Toni Erdmann

Toni Erdmann

I just don’t know if you’re always doing as well as you say you are.

I dunno; maybe I’m just a touch too cynical a person. I looked at the poster up there, with all the quotes all over it proclaiming that this would be a laugh riot, hilarious and moving as well, and so I went into the film expecting it to be… a laugh riot, hilarious and moving as well. Again, this is the cynic in me talking, but: I guess I should be shamed for going into a film expecting it to be what it says on the tin. I believe I only laughed once during the nearly three hour running time of Toni Erdmann, and thanks to my ability to infer everything this film was going to try and do with its story and characters once I’d gotten used to them, which took about fifteen minutes, the film became a nearly-three-hour exercise in seeing a film perfectly play out exactly as I’d inferred it would. Add to it that the film was trying to derive basically all of its humor from awkwardness and uncomfortable situations, a la Bridesmaids, and I was none too pleased to be forced to sit through this one.

Winfried Conradi is a retired music teacher with little to do, as well as a humor streak within him the length of his arm, which he exercises by pulling pranks and jokes on basically everyone who comes into contact with him. This includes his businesswoman daughter, Ines, who takes her life as seriously as you’d expect a business contractor to a major oil company would do, and thus her father’s constant joking when he’s around her is an incessant source of discomfort. When he surprises her by showing up at one of her assignments in Bucharest, their natural butting-heads comes to a small breaking point, and he leaves her apartment to head home. A few nights later, with Ines at a bar with her friends, in enters Toni Erdmann, with scraggy black hair and the weirdest set of teeth the women have ever seen; they and the hair are fake, of course, because the man is clearly Winfried, who seems intent on interrupting his daughter’s life to inject a little spontaneity and humor in whatever way Ines would least prefer him to do so. It’s after a few meetings that Ines realizes her father isn’t going to stop, and so she begins to play along and challenge his authenticity to the pseudo-role. I kinda wish there was more to talk about with Toni Erdmann than just the story and characters, but there really isn’t, since most of what I would otherwise talk about was minimal and basic in every regard. So, with that said, the two main characters of the film are well fleshed out in their own right, and the film does reach a humane moment in the end that feels earned, if only because the film spends so much time getting there. But, with the film being marketed as quite possibly the funniest films of the year, I couldn’t help but feel let down at how little amusement I got from the film. I even use the word amusement instead of laughs to try and broaden the category a tad, since the film’s actual content consists largely of the uncomfortable tete-a-tete between Ines and Winfried (often in his Erdmann persona), but even then, there was little amusement for me, mostly because I was able to infer what the film wanted me to get before it even began trying to get me there, as I said in the opener. Maybe I was a little too struck down by films like Bridesmaids that I can’t even enjoy a modestly-awkward film like this one, I don’t know.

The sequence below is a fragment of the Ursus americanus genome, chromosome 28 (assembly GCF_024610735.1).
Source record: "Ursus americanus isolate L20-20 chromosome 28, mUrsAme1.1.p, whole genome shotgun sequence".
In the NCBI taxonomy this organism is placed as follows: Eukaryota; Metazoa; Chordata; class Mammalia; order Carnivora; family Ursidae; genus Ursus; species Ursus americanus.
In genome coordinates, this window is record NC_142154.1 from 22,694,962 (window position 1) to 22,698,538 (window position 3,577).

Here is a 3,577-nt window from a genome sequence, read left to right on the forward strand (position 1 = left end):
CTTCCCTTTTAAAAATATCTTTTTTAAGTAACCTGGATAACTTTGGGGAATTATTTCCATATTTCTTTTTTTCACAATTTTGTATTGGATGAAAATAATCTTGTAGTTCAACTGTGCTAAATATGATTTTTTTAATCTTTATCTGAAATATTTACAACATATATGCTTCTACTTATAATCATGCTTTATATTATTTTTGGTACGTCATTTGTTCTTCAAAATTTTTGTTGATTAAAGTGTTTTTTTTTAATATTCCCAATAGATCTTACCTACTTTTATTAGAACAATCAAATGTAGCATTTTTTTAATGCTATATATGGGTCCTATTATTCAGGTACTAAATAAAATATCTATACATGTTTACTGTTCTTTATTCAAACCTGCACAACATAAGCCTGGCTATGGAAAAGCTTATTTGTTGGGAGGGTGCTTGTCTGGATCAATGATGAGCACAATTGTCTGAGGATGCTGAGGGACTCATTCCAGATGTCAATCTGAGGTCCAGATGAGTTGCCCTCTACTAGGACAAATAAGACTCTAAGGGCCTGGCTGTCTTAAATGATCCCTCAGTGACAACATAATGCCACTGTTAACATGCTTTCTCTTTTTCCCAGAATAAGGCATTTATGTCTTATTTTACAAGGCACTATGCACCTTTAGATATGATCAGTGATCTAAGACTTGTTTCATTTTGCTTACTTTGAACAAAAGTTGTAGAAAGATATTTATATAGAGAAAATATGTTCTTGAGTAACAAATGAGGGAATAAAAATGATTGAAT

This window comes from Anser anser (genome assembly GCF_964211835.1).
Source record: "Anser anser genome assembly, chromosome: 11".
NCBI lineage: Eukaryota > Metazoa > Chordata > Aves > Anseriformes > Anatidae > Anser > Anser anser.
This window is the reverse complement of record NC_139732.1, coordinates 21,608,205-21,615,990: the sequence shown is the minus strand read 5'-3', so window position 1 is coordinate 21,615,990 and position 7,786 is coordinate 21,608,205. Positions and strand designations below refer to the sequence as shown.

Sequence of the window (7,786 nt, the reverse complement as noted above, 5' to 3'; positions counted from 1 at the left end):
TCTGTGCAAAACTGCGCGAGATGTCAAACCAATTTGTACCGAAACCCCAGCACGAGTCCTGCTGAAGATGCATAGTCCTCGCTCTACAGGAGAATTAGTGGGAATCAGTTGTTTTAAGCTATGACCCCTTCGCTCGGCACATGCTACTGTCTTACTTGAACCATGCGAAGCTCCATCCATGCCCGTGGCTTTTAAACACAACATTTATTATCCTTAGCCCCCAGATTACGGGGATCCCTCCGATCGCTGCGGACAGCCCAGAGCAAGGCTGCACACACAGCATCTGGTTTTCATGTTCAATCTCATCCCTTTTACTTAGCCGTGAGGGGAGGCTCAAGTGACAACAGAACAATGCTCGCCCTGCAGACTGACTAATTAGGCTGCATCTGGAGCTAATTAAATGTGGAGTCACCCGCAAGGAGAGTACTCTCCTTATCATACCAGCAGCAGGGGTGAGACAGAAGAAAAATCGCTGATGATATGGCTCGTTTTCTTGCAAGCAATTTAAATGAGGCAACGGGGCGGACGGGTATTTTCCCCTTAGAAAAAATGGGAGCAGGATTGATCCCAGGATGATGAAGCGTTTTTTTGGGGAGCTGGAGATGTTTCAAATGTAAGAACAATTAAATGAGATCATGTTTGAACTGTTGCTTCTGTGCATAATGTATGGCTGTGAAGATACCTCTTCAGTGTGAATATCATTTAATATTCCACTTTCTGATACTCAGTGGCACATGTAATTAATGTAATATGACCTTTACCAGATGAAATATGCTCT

I pretty much feel like I have to apologize to basically the rest of the cinematic community for how I ended up on this one, which makes me feel more than a little indignant. Everyone who’s anyone in the critical community loved this to high heaven, and I’m sitting here after sitting through the film, going: yeah, it’s got a nice moment at the end, with a nice lesson to impart, but was it really worth it? Was it really worth everything the film puts on the screen and goes through? Really? The fact that I ended up with that opinion of the film at all suggests to me that; no, it really isn’t, and that I feel like it’s being required of me to love this more than I do makes me really, really frustrated. Again, maybe I’m just more cynical than the average person. I actually felt pretty solid about tackling the running time of this one when I went into it today, and that I’ve come out of it on the other end feeling the way I feel… I just really don’t want to feel this way. I tried with Toni Erdmann, and maybe it’s that I’m not ending up with everyone else about it that’s making me the most frustrated of all.

Arbitrary Rating: 6/10

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